Who knows some one who has had Covid? Who has lost a friend or family member?
Richard Horton, the editor of the Lancet, “The Covid-19 Catastrophe What’s gone wrong and what is to stop it happening”. This is a useful history, it dates the first person identified to a patient in Wuhan on 30th December 2020. A PCR test confirmed a new type of corona virus. The local health authorities released a health alert and reported to the WHO. The wet markets, thought to be the source of the virus, a Zoonotic transfer possibly via pangolins to humans was shut.
The WHO set up an incident management team. Chinese scientists released genome sequence on 12th January. 30th January the WHO declared a Public Health Emergency of International Concern.
And then we watched. Korea was next the disease began with a religious gathering. A quick response in East Asia, China has quarantine and stay at home order.
The naming: known officially as “severe acute respiratory syndrome coronavirus 2” or by its abbreviation, SARS-CoV-2. We commonly refer to COVID-19 and the 19 is not the year but the number of the virus.
We quickly learn it spreads rapidly between humans, mainly via the respiratory tract through droplets and fomites.7 It presents through a wide range of symptoms, primarily but not restricted to fever, cough and difficulty breathing. As time passes, the range of symptoms identified with COVID-19 increases.
Next is the Diamond Princess a cruise ship where it is contained and Northern Italy! Numbers rise in Italy in May and June.
Then we have the global pandemic – in the US initially in the North West
Waves of the epidemic first April May. We are in the second major way and numbers are worse than they have ever been.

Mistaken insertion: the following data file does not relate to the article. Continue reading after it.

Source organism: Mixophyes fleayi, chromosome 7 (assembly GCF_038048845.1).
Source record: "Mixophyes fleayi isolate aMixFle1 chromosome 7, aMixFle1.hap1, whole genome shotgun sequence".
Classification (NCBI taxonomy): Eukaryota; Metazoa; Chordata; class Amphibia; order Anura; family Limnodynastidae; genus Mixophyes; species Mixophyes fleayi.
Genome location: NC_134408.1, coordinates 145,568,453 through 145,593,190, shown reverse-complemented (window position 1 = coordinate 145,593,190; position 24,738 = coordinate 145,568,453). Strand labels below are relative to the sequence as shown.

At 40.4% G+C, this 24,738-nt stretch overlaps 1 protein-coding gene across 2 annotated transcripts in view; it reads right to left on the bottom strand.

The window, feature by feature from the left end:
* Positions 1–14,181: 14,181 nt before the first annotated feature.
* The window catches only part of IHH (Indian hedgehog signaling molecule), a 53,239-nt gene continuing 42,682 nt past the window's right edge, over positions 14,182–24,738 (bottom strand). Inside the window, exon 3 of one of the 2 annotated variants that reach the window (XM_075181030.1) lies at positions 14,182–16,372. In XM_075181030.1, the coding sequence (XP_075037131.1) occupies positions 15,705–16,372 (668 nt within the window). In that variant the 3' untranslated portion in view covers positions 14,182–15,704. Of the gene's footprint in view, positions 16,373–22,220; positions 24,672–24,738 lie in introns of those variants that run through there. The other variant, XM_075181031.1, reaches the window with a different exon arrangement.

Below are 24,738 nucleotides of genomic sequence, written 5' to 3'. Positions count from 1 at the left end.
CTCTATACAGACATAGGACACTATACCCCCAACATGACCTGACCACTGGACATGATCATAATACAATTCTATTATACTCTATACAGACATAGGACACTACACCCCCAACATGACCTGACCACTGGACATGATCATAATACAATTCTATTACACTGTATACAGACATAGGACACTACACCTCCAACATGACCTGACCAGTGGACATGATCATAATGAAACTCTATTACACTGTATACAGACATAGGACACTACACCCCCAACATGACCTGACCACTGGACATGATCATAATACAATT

I can’t do this justice in 10 minutes so in summary with certain countries highlighted.
What makes Covid unique
- Many people have no symptoms for the first four to five days after acquiring the disease, but may infect others during this time. A key concept here is that infectiousness is measured by the reproduction rate. This is the number of new infections one individual transmits. If each person infects more than one other person, the epidemic will continue to grow. If it falls below one, the epidemic will shrink.
- It is has a relatively low case fatality rate.
- There are long term health consequences.
- The most at risk are the elderly and those with comorbidities. Example case fatality rate by age 30 -39 South Korea 0.11% Italy 0.3 aged 80 + South Korea 13% and Italy 20.2 per cent.
Where are we with the numbers?
Over 82 million infections worldwide and the daily numbers are increasing slowly. 1.8 million deaths globally. Worst affected countries US over 21 million infections still climbing, 361 thousand deaths. India over 10 million, Brazil nearly 8 million, Russia over 3 million UK and France nearly 3 million. South Africa over a million but 16th in the list. Canada 631 466 cases and 16 403 deaths but rising.
What numbers should we look at number of cases noting these are predictors of hospitalisations and deaths to quote a British Scientist these are baked in. These data need to be treated with care. Hospitalisations are pretty accurate and ultimately the death data, especially if you can also look at excess deaths, but do this with care.